Waiting to Exhale was helped by critics who gave it credibility, as well as by a sense of urgency in the African American audience” says Tom Sherak, the senior vice president of Fox. WeNews correspondent Carla Thompson points that also points to the film’s “refreshing departure from Hollywood’s struggling depictions of black women, the central character played by Angela Bassett is upper middle class. When her husband leaves her for his white secretary, she drowns her sorrows in champagne, not cheap wine.” The film garnered great success, prompting one to believe that scores of women who have watched the film can immediately identify with one or more of the characters and correlate them to their own life experiences.

In contrast to Waiting to Exhale, which was geared toward a female audience, 1991’s Boyz N the Hood offered a realistically complex representation of black males and masculinity the early 1990s. Directed by acclaimed director and producer John Singleton, the film portrays the rampant social problems in South Central Los Angeles. The film centers around three male friends growing up together in trying times as well as their personalities in the face of their harsh life experiences. While fictionalized, the film explores the black experience in an honest, gripping and fascinating way, summarizing some of the most important problems plaguing America in the mid-to-late 1980s to the early 1990s – racism, poverty, drug abuse and violence. Boyz N the Hood singlehandedly takes the viewer into its story of growing up in a surrounding that is rife with trouble at every angle – where everyone’s lives are struggling to get through the day and where survival is an everyday task. The film also showcases the presence of the “black buck” – the stereotype of a hypersexual and hyper-masculine black male. The most important and arguably the most interesting aspect of Boyz N the Hood is the difference that the presence of a strong father figure and how it can influence the life of a young black male significantly. Of the three main characters, the father of Tre (played by Cuba Gooding, Jr.) plays a great role in the difference between his life and his two close friends, Ricky and Doughboy (played by rapper Ice Cube and Morris Chestnut, respectively). His decision not to participate in avenging the death of Ricky through retaliation illustrates the strength of moral standing instilled in a man through strong parental guidance. In a review released shortly after the film’s premiere, critic Roger Ebert analyzes this aspect:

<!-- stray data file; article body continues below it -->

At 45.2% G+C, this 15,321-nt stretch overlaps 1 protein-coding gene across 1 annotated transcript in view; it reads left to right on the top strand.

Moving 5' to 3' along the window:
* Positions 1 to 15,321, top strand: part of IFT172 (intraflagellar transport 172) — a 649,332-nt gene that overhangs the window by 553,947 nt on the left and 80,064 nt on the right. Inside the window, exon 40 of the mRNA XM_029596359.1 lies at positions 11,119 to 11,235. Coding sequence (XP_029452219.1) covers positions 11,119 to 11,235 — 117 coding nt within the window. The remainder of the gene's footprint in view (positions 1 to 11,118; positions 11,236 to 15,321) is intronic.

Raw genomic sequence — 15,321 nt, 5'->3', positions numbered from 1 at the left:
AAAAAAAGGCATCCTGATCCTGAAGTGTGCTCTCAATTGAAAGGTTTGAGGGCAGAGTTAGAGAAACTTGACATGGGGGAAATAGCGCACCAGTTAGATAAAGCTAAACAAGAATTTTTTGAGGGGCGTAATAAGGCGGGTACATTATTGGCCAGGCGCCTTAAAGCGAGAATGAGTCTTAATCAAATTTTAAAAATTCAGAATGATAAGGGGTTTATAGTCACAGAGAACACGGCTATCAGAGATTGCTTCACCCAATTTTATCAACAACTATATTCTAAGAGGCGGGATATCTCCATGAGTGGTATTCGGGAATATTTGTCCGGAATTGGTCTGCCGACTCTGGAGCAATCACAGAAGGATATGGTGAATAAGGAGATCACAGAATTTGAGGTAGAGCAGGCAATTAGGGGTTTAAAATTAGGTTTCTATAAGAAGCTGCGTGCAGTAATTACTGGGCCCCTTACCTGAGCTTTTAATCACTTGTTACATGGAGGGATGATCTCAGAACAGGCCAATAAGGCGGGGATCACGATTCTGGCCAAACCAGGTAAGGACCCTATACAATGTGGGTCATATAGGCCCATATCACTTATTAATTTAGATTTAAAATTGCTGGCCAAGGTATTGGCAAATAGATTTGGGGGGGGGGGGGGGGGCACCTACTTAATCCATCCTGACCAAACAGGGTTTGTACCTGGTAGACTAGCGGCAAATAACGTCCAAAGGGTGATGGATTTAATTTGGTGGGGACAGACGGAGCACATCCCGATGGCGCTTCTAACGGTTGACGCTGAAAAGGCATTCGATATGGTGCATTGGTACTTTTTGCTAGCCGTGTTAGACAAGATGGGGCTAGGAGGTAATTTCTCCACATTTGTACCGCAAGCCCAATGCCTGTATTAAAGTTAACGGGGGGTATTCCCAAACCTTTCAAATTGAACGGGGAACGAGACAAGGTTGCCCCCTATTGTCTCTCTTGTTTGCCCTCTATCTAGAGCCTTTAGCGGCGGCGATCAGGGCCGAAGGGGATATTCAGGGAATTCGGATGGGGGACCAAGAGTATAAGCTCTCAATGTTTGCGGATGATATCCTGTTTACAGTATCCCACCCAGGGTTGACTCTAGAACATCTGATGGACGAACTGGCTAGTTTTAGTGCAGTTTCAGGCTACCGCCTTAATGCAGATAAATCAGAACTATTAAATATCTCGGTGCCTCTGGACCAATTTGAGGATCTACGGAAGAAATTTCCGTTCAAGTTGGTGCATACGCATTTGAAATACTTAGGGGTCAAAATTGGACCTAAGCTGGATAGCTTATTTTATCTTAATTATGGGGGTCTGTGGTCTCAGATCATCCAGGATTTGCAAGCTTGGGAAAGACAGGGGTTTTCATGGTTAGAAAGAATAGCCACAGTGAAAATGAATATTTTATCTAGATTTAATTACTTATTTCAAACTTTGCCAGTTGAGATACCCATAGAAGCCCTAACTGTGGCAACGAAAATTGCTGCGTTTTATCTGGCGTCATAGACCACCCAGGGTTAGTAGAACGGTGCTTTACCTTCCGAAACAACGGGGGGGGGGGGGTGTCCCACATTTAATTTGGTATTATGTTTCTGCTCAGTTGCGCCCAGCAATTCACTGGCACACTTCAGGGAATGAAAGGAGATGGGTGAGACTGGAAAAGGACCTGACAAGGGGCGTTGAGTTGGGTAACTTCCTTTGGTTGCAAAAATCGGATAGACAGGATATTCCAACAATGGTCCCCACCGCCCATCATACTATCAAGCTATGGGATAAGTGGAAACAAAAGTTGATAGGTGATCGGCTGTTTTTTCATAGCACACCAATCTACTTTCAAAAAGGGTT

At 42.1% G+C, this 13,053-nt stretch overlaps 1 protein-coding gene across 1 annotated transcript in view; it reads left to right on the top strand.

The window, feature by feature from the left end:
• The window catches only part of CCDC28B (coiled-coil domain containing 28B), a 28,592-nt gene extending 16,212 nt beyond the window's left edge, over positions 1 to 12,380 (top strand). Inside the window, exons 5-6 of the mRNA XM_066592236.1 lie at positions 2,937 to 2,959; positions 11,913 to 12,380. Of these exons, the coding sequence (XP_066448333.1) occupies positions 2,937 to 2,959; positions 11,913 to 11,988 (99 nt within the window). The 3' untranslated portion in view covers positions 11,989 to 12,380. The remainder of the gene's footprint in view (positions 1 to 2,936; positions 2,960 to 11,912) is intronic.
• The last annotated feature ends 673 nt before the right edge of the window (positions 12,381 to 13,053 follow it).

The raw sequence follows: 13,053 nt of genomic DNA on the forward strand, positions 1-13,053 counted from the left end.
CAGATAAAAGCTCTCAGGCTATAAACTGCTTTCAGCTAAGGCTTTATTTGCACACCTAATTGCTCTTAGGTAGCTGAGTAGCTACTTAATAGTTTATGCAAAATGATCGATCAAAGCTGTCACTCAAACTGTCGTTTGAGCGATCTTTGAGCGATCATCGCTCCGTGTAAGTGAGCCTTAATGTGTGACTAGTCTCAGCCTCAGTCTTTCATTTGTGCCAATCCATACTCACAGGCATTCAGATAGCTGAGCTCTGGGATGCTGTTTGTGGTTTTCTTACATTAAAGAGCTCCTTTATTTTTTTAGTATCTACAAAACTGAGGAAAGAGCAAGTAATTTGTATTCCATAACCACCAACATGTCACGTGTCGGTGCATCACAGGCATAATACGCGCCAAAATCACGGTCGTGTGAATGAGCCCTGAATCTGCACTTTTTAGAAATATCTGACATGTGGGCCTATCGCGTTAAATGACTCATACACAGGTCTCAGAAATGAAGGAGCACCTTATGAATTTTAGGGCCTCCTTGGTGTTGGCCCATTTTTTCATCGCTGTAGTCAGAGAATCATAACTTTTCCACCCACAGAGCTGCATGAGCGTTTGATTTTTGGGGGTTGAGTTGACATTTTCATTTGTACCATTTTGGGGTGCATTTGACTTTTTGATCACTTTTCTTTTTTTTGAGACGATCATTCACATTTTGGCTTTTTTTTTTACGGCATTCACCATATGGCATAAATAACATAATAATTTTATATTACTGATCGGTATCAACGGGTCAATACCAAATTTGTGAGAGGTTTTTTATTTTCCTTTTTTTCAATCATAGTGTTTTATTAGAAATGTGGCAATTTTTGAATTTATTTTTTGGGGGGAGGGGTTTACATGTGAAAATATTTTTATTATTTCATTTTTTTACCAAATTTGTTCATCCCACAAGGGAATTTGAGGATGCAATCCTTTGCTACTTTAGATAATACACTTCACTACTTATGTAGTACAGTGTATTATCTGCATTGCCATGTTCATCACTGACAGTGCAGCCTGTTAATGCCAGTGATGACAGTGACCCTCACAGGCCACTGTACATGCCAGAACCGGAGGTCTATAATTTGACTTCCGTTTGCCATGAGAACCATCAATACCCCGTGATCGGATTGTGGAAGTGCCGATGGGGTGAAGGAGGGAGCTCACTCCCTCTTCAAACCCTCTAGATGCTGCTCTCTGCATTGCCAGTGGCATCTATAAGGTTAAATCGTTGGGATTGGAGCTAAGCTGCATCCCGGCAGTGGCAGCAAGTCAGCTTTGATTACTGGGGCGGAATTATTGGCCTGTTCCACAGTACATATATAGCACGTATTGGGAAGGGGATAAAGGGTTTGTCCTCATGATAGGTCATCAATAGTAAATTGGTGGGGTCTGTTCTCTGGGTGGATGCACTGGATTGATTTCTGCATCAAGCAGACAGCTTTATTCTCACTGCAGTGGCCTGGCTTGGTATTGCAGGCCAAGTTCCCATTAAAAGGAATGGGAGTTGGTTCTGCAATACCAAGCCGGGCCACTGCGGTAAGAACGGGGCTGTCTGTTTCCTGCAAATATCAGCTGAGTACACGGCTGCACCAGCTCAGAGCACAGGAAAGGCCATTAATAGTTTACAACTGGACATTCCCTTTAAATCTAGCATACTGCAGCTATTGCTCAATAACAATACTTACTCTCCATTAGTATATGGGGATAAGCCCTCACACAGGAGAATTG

“Furious Styles (Tre’s father) also knows the dangers for his son – of gangs, of drugs, of the wrong friends. He lays down strict rules, but he cannot be everywhere and see everything. Meanwhile, Singleton paints the individual characters of the neighborhood with the same attention to detail that Spike Lee used in Do the Right Thing. He’s particularly perceptive about the Baker family – about the mother and her two sons by different fathers, Doughboy and Ricky. Both live at home, where it is no secret in the family that the mother prefers Ricky.”

Both Waiting to Exhale and Boyz N the Hood are just two of the many examples of cinematic images geared to appeal to African American men and women. They attempt to show African American males and females in a different light and in varying aspects. There is a significant level of progress from the struggle of equal representation of both male and female African Americans.